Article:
Going forward, our students need champions of change to succeed, or the dropouts will continue; frustrated kids will find solace in drugs, there will be continued teen pregnancies and all of the unspoken ills that rob kids of their futures.
The enemies are those individuals stuck in the ways of the past; educators who are comfortable in their little worlds, in their boxes. Change is a threat to those boxes and to the validation of their long careers.
I do not wonder at the level of vitriol I see in the education community. Still I am sickened at the loss of students that we, community-wide, accept.
Push your school board to change the process of education. There is nothing more important.

Larry Seurynck

  • steve thompson

    Good article. The author makes valid points.Something along the lines of a vocational school, maybe?
    I remember being bored stiff and couldn’t wait to make money, so I left. However the author downplays the “few” who are slackers. They know they can’t be fired. I will not support any raise of any kind to teachers or education until we gain the right to “at least” fire the worst among them. It isn’t a big issue until your children are the ones in their classroom. Unions must make this concession, or they will lose in the long run.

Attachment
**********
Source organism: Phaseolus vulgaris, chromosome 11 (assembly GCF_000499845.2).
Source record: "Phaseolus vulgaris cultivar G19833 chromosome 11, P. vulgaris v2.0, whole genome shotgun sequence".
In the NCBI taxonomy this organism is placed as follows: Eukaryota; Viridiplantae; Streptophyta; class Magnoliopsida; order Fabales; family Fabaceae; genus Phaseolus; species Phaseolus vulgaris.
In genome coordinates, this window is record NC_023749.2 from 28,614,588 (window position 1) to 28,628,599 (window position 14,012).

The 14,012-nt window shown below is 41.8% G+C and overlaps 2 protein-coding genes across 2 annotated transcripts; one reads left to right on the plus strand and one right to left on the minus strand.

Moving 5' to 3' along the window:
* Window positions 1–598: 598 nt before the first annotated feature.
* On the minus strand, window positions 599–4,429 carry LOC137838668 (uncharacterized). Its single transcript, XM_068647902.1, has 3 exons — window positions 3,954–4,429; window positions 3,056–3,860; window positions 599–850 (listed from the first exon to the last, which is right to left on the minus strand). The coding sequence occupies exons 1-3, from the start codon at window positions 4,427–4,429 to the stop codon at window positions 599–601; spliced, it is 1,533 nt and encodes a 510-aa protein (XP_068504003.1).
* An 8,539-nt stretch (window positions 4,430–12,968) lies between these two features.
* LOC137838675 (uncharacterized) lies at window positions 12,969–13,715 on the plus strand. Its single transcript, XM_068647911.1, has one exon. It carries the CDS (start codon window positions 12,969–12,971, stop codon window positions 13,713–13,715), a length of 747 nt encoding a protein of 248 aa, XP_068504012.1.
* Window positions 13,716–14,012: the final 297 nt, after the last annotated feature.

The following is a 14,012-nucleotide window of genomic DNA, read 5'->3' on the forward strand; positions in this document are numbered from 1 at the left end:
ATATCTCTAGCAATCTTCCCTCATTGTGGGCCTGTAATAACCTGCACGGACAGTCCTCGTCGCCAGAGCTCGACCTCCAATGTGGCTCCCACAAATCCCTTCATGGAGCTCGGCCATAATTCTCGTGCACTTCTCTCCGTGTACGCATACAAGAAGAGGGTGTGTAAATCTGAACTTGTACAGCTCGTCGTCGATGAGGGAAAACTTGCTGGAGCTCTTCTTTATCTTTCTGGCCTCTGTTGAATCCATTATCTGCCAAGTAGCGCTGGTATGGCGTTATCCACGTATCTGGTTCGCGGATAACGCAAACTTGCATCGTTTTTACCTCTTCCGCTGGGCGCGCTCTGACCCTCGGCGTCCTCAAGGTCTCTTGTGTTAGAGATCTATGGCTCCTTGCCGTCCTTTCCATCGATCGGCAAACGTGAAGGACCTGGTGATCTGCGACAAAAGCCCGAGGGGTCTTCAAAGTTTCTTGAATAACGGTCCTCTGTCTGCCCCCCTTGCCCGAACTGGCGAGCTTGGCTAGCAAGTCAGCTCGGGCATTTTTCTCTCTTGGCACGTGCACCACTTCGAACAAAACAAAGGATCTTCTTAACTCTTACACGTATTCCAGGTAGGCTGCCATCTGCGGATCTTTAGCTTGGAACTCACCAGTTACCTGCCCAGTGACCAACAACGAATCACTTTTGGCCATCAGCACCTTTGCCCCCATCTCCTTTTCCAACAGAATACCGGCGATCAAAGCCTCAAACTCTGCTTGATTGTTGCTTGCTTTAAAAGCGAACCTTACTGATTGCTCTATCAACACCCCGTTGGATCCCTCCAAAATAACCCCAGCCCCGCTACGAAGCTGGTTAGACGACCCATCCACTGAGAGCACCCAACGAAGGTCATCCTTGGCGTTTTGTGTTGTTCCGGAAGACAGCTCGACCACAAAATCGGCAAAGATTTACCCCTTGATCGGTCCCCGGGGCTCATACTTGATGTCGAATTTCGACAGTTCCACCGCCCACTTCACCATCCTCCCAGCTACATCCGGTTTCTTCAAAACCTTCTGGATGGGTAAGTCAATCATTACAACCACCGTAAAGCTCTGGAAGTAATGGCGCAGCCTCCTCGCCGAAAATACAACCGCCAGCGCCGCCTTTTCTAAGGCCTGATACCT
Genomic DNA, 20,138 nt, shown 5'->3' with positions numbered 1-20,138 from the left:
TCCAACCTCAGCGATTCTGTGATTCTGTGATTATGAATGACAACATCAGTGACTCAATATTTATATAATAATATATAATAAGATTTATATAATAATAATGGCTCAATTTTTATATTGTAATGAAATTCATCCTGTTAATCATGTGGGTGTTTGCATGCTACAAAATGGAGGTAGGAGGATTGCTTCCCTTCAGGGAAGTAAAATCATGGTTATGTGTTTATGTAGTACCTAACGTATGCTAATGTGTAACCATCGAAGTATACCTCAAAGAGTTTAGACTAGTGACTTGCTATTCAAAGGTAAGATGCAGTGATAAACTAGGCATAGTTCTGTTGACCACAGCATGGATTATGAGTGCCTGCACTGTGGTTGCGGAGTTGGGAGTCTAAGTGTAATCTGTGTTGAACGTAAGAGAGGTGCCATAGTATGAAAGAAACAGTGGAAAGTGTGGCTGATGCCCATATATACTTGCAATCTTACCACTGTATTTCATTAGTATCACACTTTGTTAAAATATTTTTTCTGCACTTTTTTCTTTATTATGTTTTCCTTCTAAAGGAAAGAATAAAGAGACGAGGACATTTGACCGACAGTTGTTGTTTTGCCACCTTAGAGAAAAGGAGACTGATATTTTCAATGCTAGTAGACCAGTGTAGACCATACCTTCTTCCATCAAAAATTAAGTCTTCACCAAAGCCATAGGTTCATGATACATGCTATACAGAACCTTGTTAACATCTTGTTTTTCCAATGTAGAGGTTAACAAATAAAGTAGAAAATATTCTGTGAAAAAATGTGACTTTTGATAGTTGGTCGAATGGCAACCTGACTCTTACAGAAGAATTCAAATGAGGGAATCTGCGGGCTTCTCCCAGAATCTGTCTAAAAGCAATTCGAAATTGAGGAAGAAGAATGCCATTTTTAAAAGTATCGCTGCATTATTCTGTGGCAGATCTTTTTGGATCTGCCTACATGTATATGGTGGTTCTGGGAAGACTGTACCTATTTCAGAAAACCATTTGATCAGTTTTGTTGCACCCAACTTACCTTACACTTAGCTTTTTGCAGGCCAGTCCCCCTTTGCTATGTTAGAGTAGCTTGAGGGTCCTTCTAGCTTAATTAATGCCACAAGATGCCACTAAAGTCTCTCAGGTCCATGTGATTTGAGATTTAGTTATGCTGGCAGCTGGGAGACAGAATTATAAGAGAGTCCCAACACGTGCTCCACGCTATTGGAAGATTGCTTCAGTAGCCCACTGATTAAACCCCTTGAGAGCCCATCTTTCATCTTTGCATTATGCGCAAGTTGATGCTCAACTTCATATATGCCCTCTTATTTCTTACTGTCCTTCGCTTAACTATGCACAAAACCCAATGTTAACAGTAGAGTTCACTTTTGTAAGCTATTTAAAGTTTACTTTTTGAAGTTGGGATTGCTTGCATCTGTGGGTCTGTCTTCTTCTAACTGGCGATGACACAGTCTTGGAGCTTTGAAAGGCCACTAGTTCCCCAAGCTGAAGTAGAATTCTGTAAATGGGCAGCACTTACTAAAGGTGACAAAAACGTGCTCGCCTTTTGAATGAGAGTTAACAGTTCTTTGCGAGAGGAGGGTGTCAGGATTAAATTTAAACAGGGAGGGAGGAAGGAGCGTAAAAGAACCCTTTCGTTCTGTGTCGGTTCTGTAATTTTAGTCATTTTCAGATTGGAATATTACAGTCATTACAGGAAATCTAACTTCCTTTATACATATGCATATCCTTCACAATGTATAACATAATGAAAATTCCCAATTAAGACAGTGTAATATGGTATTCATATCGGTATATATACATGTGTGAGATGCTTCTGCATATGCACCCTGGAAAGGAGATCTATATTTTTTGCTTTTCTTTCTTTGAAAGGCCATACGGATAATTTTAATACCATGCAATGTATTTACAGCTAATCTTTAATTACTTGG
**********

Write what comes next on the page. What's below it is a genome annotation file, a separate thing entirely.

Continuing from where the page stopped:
• Justine Trowbridge

    Very good article. Back in the 50s and 60s when I was in school I was bored to death. But of course we were the Baby Boomer Generation and classrooms were crammed full of kids. I don’t think I got a very good education. I needed a teacher to inspire me but instead I got teachers who told me I was stupid. So why try? I have since realized that I am a visual learner. I have learned more history (my second most hated class) from the history channel than I ever did in the classroom. Every kid learns differently. Let’s take that into consideration with kids today. I believe EVERY kid can learn and be good at something. There are new innovations in learning every day now. When I was in school you were either smart or dumb. End of story.

  • Samuel Taylor

    most kids today haven’t got time to
    wait around until someone else
    inspires them.
    in a fast paced enviorement, just as
    a one size fits all educational system.
    teach them how to learn, show them all
    the great stuff out there to learn, then
    praise them for what new and exciting
    stuff they do learn.
    when I was a kid I loved Electronic’s and Ham
    Radio.
    Anyone who knows electronics knows it’s all
    based upon Higher forms of mathematics.
    I was forced to learn math to understand,
    how to construct an antenna, or a basic full
    wave power supply, for electronics is all math.
    you can never grasp the theory of electronics,
    without the facts from mathematics.
    sure you can know the buzz words of a field,
    but to understand whatever the field, You must
    understand the science behind that field.
    Sam Taylor